As a result, a soft or low-rated spring that allows for considerable deflection under moderate loading will decrease the impact of the forces conveyed to the vehicle occupants to a minimum. The spring rate is in fact, equal to the load per unit of deflection.
We already told you that coiled springs are divided into two types: linear rate and variable rate. Linear-rate coil springs feature equal coil spacing and a single basic form with a constant wire diameter.
When the load on a linear-rate spring is increased, the spring compresses and the coils twist or deflect. The coils unwind or flex back to their original position once the load is released from the spring.
The spring rate is the amount of force required to bend the spring one inch. Linear-rate coil springs have a consistent spring rate no matter what the load is. For example, 200 pounds will deflect the spring 1 inch, whereas 400 pounds will deflect the spring 2 inches.
Variable-rate coil springs come in a range of wire diameters and shapes. The most typical variable-rate coil springs feature a uniform wire diameter, a cylindrical shape, and unequally spaced coils.
When the wheel encounters a road irregularity, the inactive coils (coils that are spaced closer) at the spring’s end provide force to the spring. When the transitional coils (coils that are spaced further) are squeezed to their maximum load-carrying capability, they become inactive.
The active coils are active across the whole range of spring loading. When a fixed load is supplied to a variable-rate coil spring, the inactive coils theoretically support the load.
When the load is raised, the transitional coils sustain the load until they reach their full load-carrying capability, and the active coils handle the remaining overload. Pretty cool, huh?
As an illustration. If you had a car with 700 lbs.-in. front springs and a roll angle of 2 degrees and wanted to lower the roll angle by 1 degree, you’d need to add 1400 lbs.-in. front springs.
This would effectively double the roll resistance. However, boosting the spring rates this much would disrupt the ride and cause the car to understeer.
Getting back to the point with what spring rate should you go with - the answer is something that is not very pleasing! Spring rates are calculated pretty intricately for each and every car, so we advise you to stick close to the original or OEM valve springs.
Increasing the spring rates reduces the roll angle. Unfortunately, increasing the spring rates might alter other aspects of the vehicle’s handling.
If you stray too far from the OEM value of the spring rate, you’ll end up with something that will also be too stiff or too bouncy to drive, and you’ll have wasted your money at the same time.
What Is A Good Spring Rate?
Although a greater spring rate lessens body roll, the ride becomes harsher.
A softer spring will enhance ride quality while also allowing the tires to follow uneven road surfaces for increased grip. Too stiff of spring will prevent a tire from producing any grip at all if it briefly loses touch with the road.
If you’re wondering what lowering springs are and what they do, we’ve got you covered.
Why is there such a fuss over choosing the ideal set of springs for your car since the function of the springs is so straightforward?
It all boils down to ensuring that the shocks can move within their appropriate range of motion and understanding how crucial the shocks are to the overall performance of the handling system.
The tires are the only component that has a greater impact on handling than the shocks. Shocks regulate the pace of weight transfer in a corner by slowing the action of the spring.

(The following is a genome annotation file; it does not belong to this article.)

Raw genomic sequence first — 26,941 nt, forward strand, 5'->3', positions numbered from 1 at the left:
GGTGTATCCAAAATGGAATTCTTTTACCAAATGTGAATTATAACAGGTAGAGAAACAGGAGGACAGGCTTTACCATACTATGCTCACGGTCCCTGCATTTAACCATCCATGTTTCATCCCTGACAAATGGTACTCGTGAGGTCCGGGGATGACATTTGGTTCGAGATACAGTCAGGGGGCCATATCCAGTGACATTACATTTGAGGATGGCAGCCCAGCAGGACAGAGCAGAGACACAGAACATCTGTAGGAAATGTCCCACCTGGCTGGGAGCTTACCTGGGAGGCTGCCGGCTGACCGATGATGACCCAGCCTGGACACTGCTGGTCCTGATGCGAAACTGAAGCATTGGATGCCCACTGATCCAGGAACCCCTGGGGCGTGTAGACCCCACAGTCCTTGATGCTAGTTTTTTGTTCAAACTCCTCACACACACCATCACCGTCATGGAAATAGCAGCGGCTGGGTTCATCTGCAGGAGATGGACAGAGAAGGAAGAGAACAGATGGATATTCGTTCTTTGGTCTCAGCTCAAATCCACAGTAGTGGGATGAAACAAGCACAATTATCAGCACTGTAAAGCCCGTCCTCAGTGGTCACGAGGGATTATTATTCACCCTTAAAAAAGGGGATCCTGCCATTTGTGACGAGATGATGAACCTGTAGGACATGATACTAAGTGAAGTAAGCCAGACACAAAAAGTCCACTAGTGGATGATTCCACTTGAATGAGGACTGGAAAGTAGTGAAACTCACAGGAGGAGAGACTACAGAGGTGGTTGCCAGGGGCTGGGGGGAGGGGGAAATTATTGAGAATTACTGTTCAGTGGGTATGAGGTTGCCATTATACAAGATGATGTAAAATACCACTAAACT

The key to good handling is maximizing the rate of weight transfer, and the shocks regulate how the entire suspension performs.
Shocks have a relatively small range of motion, and as they approach their extremes of travel, their performance quickly declines. Proper spring selection is crucial since it depends on the springs to keep the shocks operating in their ideal range.
The shocks will be forced out of their ideal operating range if your automobile sits too high or too low as a result of having the wrong springs, and they won’t ever work effectively.
People frequently believe that there is a problem with their shocks, however, in 80% of cases, apparent shock issues are caused by improper spring installation. So how could you correct this?
Consider this: to balance out the upward and downward forces with a sprung weight of 1000 lbs. at each wheel, you’d need a spring load of 1000 lbs. to keep the car at standard ride height.
If the prior wheel travel was 5.00 inches up and 5.00 inches down, the wheel spring rate would need to be 200 lbs. per inch to absorb a 1.00 g bump. A 1g bump is equivalent to most road imperfections and is calculated using gravitational forces acting on the car.
This spring rate would cater to complete suspension travel; however, will be considered soft by most people. There are several circumstances that will require the use of higher-rate springs in high-performance applications.
Even in our scenario, the spring rate only just accounts for the wheel travel, and it is a general practice to add 2 inches to wheel travel when calculating spring rate so that you’re safe from tires rubbing against fenders.
The softer the springs, the smoother the ride; the stiffer the springs, the harder the ride. As long as the elasticity threshold is not surpassed, the spring rate is largely determined by Hooke’s law.
We advise you to also check out our guide on coilovers for a better understanding.
Spring Rate Conversion FAQ
In this section, we’ll cover the frequently asked questions when it comes to spring rate conversion.
- What are the units for spring rate?
Spring rates are measured in kilograms per millimeter (kg/mm) as well as pounds per inch (lb/in)
- Is a higher spring rate better?
That totally depends on how you want your car to feel, stiffer rides have stiffer springs, and softer, smoother rides have softer springs. Both have their advantages and disadvantages.
- What is spring rate used for?
Spring rates are used when upgrading your car’s coilovers, or you could even need a value for spring rate when changing springs.
- What is the unit of spring rate?
Kg/mm, and lb/in are both used as units of spring rate.